The rise of the smartphone has shifted news from fixed publication to a flow of updateable information. The chapters in this book investigate the implications for audiences, industry and society as news becomes mobile.
Wherever we go, news from anywhere can reach us on our smartphones. And wherever we are, we can search up information specific to that place. News is produced by mobile journalists (MoJos) as well as by citizens armed with smartphones, reporting breaking news from crisis zones where information is uncertain, or hyperlocal news from neighbourhoods where little happens. Mobile technology allows citizens to engage deeply with a cause or to skim headlines so they know a little about a lot of things. News is distributed on mobile networks and consumed by mobile audiences as they make their daily way through time and space coloured by their mobile devices. It is consumed in the niches of life. It intersects with place in new ways as geolocated news. It pursues us wherever we are through push notifications. And news has moved from fixed to fluid, a flow of updateable information rather than a regularly issued product. In this book, the contributors take varied viewpoints on mobility and news, its impact on what news is, how journalists produce it and how it fits into everybody’s everyday life.
The chapters in this book were originally published as a special issue of Digital Journalism.
Table of Contents
1. News: Mobiles, Mobilities and Their Meeting Points
Andrew Duffy, Rich Ling, Nuri Kim, Edson Tandoc Jr. and Oscar Westlund
2. Witnessing a Disaster: Public Use of Digital Technologies in the 2015 South Indian Floods
Subin Paul and Sujatha Sosale
3. The Effects of Mobile Push Notifications on News Consumption and Learning
Natalie Jomini Stroud, Cynthia Peacock and Alexander L. Curry
4. Mapping the Mobile DNA of News. Understanding Incidental and Serendipitous Mobile News Consumption
Kristin Van Damme, Marijn Martens, Sarah Van Leuven, Mariek Vanden Abeele and Lieven De Marez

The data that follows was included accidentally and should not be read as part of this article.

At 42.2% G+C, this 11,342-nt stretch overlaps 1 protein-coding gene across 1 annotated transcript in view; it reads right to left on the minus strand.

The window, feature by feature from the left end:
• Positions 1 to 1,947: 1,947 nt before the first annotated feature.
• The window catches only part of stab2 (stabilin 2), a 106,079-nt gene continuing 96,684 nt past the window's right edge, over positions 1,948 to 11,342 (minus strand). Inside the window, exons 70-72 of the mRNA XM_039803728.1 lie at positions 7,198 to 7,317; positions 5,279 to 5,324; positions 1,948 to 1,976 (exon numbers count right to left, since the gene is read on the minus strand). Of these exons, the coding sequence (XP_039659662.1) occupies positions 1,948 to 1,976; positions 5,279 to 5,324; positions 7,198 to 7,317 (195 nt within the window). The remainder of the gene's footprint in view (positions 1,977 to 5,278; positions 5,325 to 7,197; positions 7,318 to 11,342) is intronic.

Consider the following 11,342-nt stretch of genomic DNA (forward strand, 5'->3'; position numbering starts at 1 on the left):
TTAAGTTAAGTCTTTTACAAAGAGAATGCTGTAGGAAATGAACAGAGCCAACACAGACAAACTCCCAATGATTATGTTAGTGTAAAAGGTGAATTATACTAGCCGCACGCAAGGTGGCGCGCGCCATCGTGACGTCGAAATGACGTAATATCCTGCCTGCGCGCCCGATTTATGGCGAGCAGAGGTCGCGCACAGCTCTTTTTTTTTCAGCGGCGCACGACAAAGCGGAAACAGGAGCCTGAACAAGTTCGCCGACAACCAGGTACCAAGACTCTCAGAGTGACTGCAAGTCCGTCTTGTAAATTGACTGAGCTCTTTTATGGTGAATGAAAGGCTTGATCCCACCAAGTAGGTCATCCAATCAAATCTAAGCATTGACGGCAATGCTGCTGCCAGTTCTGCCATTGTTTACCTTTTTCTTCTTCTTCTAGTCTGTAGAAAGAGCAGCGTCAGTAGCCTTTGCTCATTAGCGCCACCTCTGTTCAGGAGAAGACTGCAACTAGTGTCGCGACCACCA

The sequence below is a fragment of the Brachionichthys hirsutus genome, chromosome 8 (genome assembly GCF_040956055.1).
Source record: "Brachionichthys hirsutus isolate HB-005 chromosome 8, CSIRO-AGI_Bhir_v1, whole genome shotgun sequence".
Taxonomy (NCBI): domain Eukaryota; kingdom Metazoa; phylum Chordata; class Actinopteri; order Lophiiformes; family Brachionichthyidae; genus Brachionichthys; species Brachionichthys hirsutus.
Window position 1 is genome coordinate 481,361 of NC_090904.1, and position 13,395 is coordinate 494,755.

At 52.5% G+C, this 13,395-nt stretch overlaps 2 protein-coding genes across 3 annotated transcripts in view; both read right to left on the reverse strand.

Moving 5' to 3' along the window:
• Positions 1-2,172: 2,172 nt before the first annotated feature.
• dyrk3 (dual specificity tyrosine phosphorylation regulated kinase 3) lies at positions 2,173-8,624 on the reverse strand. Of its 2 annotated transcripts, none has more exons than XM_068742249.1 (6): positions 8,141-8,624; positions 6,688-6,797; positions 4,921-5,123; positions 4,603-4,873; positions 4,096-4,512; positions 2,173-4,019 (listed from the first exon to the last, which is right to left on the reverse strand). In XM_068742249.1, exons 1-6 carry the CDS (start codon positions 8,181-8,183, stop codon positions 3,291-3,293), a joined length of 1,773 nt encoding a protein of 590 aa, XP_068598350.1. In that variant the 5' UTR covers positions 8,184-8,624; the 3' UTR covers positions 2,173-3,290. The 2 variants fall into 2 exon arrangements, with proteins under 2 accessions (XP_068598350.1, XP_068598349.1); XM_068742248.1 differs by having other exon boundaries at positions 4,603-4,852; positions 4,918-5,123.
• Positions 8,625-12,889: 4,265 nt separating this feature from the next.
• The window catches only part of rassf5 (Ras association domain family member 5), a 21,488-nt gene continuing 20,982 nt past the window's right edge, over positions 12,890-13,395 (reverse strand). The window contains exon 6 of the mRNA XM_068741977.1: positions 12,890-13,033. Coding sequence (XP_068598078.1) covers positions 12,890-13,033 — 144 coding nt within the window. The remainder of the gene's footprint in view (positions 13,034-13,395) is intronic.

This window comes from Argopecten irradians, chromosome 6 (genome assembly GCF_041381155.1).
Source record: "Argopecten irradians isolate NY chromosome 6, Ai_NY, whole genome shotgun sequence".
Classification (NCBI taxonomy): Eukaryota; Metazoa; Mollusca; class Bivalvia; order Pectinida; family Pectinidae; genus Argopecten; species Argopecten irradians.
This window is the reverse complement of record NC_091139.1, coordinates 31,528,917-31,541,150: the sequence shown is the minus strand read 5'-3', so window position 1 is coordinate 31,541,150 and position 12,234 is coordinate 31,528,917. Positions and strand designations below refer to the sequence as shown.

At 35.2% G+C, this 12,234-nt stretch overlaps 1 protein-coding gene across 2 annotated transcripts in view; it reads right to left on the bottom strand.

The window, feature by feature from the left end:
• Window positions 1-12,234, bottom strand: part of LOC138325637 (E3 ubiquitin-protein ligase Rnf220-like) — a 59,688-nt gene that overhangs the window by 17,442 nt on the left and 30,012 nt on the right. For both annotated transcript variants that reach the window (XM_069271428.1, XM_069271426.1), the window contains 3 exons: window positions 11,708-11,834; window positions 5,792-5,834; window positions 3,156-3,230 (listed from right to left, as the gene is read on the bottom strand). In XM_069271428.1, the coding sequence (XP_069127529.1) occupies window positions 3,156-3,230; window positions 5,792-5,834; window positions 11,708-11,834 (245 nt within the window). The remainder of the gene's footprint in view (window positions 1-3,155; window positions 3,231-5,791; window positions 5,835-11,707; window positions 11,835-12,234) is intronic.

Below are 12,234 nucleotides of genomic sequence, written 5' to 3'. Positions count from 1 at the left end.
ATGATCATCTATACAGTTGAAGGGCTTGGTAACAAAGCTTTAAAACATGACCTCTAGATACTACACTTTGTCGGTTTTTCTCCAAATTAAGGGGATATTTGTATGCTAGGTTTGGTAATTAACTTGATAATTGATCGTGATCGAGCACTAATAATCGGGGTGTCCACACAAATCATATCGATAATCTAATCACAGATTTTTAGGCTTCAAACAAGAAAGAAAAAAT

5. Value Emergence in the Usage of Mobile News Alerts
Leena Mäkelä, Mika Boedeker and Nina Helander
6. The Persistence of the Popular in Mobile News Consumption
Jacob L. Nelson
7. Mobile but Not Mobilized? Differential Gains from Mobile News Consumption for Citizens’ Political Knowledge and Campaign Participation
8. What’s New about WhatsApp for News? A Mixed-Method Study on News Outlets’ Strategies for Using WhatsApp
Karin Boczek and Lars Koppers
9. Making the 21st Century Mobile Journalist: Examining Definitions and Conceptualizations of Mobility and Mobile Journalism within Journalism Education
Matthew N. Bui and Rachel E. Moran
10. Understanding Mobile News: Looking beyond the Lockscreen
Leopoldina Fortunati and John O’Sullivan
11. Digital Journalism after Mobility
Andrew Duffy, Rich Ling, Nuri Kim and Edson Tandoc, Jr. came together on a three-year research project into news as it is created, distributed and consumed on smartphones. They are colleagues at the Wee Kim Wee School at Nanyang Technological University, Singapore, specialising variously in news journalism, mobile communications technology and political communication, and their impact in society.
Oscar Westlund is professor at Oslo Metropolitan University, Norway, with a specialisation in journalism, media management and news media consumption for proprietary news media platforms. As a visiting scholar he was involved in the project that led to this book, and he was also editor of Digital Journalism, where these chapters originally appeared.